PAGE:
Here Are Some Ways to Overcome the Landlord-Tenant Split That Hinders Energy Efficiency

Here Are Some Ways to Overcome the Landlord-Tenant Split That Hinders Energy Efficiency

A new report concludes that green leases could deliver $3B in annual savings.

Katherine Tweed
May 27, 2015

Leases that realign the financial incentives of sustainability measures, such as energy efficiency, to benefit both owner and tenant could unlock energy savings of up to 22 percent in U.S. offices, according to a new report by the Institute for Market Transformation.

Green leases, as they are commonly called, could deliver about $3 billion in annual savings. For these savings to be realized, however, green leases will likely have to become the de facto lease in the office-space sector, rather than the exception.

“There is no need to call a lease with aligned energy incentives a green lease,” the study authors argue. “It is a well-written lease that takes the benefits of an efficient building into account, and does not have to presented with an environmental or green lens.”

No matter what they’re called, energy-aligned leases can be attractive to savvy tenants, especially those with stated corporate sustainability goals. Studies have also shown that green buildings command a premium in the marketplace.

Depending on the region and market, there are endless variations on language that can help to solve the split-incentive issue in leasing, where the owner pays for improvements but the energy savings accrue to the tenant.

Here are five clauses the Institute for Market Transformation study suggested can create value by increasing the energy efficiency of the space while benefiting both tenant and owner.

Pass-through cost recovery. Traditionally, many building owners amortized capital expenditures. However, energy-efficiency upgrades will often be paid back long before the amortization payment schedule is finished.

IMT outlines lease language for a savings pass-through, where a landlord can recoup operational savings from energy-efficiency improvements until the capital expense is paid back, and then any further savings go to the tenant. For more than 20 years, Brandywine Realty Trust, one of the largest integrated real estate companies in the U.S., has used this strategy to drive efficiency in its buildings.

Limit lighting and plug loads. Adding in language that requires tenants to adhere to existing green standards, such as LEED, can be too onerous for some tenants, but owners can require tenants to exceed building standards for specific energy hogs.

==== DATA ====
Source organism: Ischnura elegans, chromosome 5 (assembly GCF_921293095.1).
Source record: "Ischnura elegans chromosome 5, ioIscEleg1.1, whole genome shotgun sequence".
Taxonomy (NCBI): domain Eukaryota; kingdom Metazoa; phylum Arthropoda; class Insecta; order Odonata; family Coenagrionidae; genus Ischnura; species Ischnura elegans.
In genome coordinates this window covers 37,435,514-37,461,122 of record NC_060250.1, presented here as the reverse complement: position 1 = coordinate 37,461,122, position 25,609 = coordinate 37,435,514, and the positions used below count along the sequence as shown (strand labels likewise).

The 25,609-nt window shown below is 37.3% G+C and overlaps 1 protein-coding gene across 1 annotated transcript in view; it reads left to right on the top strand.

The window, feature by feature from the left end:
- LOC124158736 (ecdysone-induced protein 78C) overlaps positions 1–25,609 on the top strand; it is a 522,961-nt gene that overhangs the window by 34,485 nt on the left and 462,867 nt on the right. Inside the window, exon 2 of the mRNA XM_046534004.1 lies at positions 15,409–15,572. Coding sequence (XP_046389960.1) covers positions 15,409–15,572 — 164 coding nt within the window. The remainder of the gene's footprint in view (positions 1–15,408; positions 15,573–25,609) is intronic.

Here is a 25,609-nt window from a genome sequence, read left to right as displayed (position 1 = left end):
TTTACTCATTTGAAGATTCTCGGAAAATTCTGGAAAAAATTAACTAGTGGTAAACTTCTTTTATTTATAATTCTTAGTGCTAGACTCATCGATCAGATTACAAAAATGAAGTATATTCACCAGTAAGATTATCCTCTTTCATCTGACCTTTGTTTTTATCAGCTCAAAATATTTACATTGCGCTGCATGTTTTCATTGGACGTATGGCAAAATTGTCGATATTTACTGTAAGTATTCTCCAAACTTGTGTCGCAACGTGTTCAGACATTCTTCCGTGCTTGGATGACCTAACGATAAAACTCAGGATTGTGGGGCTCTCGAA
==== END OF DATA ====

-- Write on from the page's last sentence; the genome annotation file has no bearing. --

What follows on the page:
Lighting can be a substantial part of tenant load, which makes it a reasonable place to start. For example, landlords can leverage the lighting standards from LEED without requiring LEED certification, which calls for lighting to outperform the ASHRAE 90.1 standard by 3 percent.

Plug loads are the fastest-growing source of energy use in buildings and can account for up to 50 percent of total electricity use. IMT estimates that halving a traditional tenant plug load limit, from 4 to 2 watts per square feet, can save considerable energy without affecting tenant experience. Requiring smart plug strips is another way to reduce plug load without limiting a tenant’s use of the space.

Energy Star appliances. One of the least contentious strategies for saving energy is for tenants to only install EPA-rated Energy Star appliances, which already have a market penetration above 50 percent. This one move can save appliance energy use by an average of 20 percent.

Install submeters. Submeters used to be more expensive, but costs have come down, and the U.S. Department of Energy has a goal to bring them down further, to about $100. By providing basic energy-use information, submeters help tenants become more aware of their energy use and therefore more inclined to save. The data can also be used to identify other potential areas for savings.

Retrocommissioning. Building owners can lower their costs, and share savings with tenants, when there are firm guidelines in a lease about the commissioning process. Commissioning not only saves energy — on average, $0.41 per square foot, according to Berkeley Lab — but it also helps assure tenants that the building is being actively managed.

TAGS: energy efficiency, green leasing, high performance leasing

The Rules of Conduct of a Strata Corporation


The Rules of Conduct of a Strata Corporation

Before buying a unit for yourself in a strata, you need to stay aware of the fact that everything regarding the strata’s management and policies is looked after by a strata corporation which is established specifically to do all of this work. To help you out in understanding the role of a strata corporation in a strata, we have listed the most common duties of a Strata Corporation below which will more than definitely assist you in knowing your strata corporation much better.

Controls and Looks After the Common Property

The main role of the strata corporation is to look after the common property.  For this, the corporation acts as a governing body that must take care of all issues and problems and deal with any developing nuisances effectively. Simply put, if you happen to find out that there’s something wrong within the strata’s premises, you can report it to the corporation and have them take care of the matter.

Insures the Buildings

It is highly recommended that you opt for a strata which features insured buildings. Speaking of which, insuring the strata’s buildings is also one of the major jobs of the strata corporation. This includes taking care of the replacement cost as well as making regular payments of premiums.

Keeps the Common Property Held

Some sort of neutral body needs to keep the common property held and do this in trust for the owners of all the units. As such, the strata corporation also takes over this role and makes sure it keeps hold of the common property in trust for the unit owners.

Owns a Bank Account Dedicated to the Strata